the same applies to 3 and 4 too.

so do only twice i.e one for +ve and another for -ve.
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VP
Joined: 30 Jun 2008
Posts: 1018

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27 Sep 2008, 04:34
can you post the full question ?

Thanks
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Senior Manager
Joined: 29 Mar 2008
Posts: 345

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27 Sep 2008, 09:23
IanStewart- Thats one of the best ways of dealing with absolute value problems. I need more practice to think on those lines.
GMAT Tiger- I agree, I should try the equations just twice instead of all 4 conditions. This will save time.

Thanks guys....

Here is the complete problem:

Is |x|< 1?
(1) |x + 1| = 2|x - 1|
(2) |x - 3| ≠ 0
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To find what you seek in the road of life, the best proverb of all is that which says:
"Leave no stone unturned."
-Edward Bulwer Lytton

VP
Joined: 30 Jun 2008
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27 Sep 2008, 11:30
1
KUDOS
leonidas wrote:
Is |x|< 1?
(1) |x + 1| = 2|x - 1|
(2) |x - 3| ≠ 0

I like Ian's approach. Definitely faster.

(1)
There is another technique. Square on both sides. This can be applied where there are chances of eliminating the Modulus like we have here in our statement 1

so |x + 1| = 2|x - 1| becomes (x+1)² = 4(x-1)²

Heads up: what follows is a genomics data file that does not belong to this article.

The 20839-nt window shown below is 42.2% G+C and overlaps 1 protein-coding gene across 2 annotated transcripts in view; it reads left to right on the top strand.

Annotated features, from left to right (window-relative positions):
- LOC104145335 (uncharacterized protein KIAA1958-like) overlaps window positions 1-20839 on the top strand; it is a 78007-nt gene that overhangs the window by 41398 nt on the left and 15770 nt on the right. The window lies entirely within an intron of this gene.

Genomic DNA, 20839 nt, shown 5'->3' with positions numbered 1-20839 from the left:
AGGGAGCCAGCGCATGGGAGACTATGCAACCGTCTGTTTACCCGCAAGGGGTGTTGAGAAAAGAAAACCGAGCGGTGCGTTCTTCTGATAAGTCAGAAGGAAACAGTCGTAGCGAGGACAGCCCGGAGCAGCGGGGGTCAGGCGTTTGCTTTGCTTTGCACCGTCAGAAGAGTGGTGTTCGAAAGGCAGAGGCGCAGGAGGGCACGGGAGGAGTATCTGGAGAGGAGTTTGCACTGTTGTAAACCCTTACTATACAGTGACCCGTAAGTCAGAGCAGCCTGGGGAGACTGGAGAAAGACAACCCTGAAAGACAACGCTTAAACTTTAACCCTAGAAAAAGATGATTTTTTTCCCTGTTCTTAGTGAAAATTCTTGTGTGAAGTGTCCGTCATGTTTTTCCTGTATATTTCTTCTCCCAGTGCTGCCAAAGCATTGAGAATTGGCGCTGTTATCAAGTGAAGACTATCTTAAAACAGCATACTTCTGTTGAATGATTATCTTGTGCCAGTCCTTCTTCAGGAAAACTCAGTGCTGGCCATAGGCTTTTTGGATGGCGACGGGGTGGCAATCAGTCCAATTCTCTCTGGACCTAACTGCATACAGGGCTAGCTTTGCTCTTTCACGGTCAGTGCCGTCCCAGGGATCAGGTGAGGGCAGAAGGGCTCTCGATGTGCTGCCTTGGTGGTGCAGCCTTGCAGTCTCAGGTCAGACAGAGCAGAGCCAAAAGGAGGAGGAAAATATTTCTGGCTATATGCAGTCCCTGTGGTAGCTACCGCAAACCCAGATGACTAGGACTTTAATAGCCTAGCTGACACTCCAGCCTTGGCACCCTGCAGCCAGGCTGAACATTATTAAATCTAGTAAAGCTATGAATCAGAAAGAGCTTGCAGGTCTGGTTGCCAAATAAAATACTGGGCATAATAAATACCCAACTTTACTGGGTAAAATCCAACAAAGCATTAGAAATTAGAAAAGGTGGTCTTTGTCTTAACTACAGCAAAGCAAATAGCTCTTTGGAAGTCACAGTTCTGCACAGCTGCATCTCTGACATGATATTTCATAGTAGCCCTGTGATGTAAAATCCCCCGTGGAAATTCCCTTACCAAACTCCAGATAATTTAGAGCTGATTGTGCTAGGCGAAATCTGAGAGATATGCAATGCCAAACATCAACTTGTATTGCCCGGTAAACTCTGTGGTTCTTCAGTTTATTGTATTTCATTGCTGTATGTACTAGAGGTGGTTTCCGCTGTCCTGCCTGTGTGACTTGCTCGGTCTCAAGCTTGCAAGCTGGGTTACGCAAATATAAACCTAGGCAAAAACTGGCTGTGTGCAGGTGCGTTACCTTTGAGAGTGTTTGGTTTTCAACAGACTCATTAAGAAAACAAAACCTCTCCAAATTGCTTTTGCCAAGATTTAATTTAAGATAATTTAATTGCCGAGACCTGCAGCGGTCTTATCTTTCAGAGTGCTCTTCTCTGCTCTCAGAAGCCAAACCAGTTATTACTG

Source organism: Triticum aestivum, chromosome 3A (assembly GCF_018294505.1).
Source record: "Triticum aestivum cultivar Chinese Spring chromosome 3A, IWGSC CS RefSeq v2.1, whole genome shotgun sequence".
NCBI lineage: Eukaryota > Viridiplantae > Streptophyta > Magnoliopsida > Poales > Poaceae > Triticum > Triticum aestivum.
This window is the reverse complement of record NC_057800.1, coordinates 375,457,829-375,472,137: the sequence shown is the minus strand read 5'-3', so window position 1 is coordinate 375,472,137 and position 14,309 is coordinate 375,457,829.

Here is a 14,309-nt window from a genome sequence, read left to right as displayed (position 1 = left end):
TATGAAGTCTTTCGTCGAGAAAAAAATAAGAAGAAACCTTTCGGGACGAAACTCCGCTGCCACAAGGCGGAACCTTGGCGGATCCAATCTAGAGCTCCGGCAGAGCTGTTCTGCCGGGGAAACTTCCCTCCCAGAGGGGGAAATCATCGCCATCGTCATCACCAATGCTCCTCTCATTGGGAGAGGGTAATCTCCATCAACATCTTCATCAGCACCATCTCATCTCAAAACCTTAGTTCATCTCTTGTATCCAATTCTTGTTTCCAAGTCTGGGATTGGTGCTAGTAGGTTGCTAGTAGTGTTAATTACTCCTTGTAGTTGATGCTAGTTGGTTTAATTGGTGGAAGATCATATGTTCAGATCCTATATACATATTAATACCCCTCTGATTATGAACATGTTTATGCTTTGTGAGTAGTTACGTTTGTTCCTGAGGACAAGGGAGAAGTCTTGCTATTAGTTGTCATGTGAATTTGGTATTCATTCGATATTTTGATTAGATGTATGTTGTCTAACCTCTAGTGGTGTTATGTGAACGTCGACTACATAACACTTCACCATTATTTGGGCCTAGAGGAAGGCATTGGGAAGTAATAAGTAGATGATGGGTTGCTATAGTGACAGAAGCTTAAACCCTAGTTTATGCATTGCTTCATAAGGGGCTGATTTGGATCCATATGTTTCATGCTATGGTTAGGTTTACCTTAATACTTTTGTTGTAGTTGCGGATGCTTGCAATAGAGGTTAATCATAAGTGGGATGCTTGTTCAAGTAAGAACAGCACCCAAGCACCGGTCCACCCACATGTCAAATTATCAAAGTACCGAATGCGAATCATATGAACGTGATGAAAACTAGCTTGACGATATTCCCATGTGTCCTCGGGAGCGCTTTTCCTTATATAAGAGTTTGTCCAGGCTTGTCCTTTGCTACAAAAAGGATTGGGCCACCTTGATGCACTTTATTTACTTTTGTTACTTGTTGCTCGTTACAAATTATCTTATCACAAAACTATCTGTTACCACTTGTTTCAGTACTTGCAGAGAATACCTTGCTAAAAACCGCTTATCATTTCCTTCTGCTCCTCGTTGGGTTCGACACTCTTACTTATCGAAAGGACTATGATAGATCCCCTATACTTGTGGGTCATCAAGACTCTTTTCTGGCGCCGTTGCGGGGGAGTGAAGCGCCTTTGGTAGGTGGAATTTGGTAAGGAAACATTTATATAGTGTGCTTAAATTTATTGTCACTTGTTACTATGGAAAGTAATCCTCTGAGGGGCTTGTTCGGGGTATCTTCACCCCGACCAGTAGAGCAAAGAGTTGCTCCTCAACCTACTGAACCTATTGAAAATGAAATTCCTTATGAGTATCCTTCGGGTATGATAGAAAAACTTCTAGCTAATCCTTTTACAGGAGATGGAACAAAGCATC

x²+1+2x = 4x²+4-8x
3x²-10x+3=0
(3x-1)(x-3)=0

so x can be 1/3 or 3. so (1) is insufficient

(2)
|x-3|≠0 means x is not 3. But this does not tell what x is. So this is also insufficient.

(1) & (2)
(1) says x =1/3 or 3 and (2) says x≠3. So combining both gives x=1/3

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VP
Joined: 05 Jul 2008
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27 Sep 2008, 11:38
amitdgr wrote:
leonidas wrote:
Is |x|< 1?
(1) |x + 1| = 2|x - 1|
(2) |x - 3| ≠ 0

I like Ian's approach. Definitely faster.

(1)
There is another technique. Square on both sides. This can be applied where there are chances of eliminating the Modulus like we have here in our statement 1

so |x + 1| = 2|x - 1| becomes (x+1)² = 4(x-1)²

x²+1+2x = 4x²+4-8x
3x²-10x+3=0
(3x-1)(x-3)=0

so x can be 1/3 or 3. so (1) is insufficient

(2)
|x-3|≠0 means x is not 3. But this does not tell what x is. So this is also insufficient.

(1) & (2)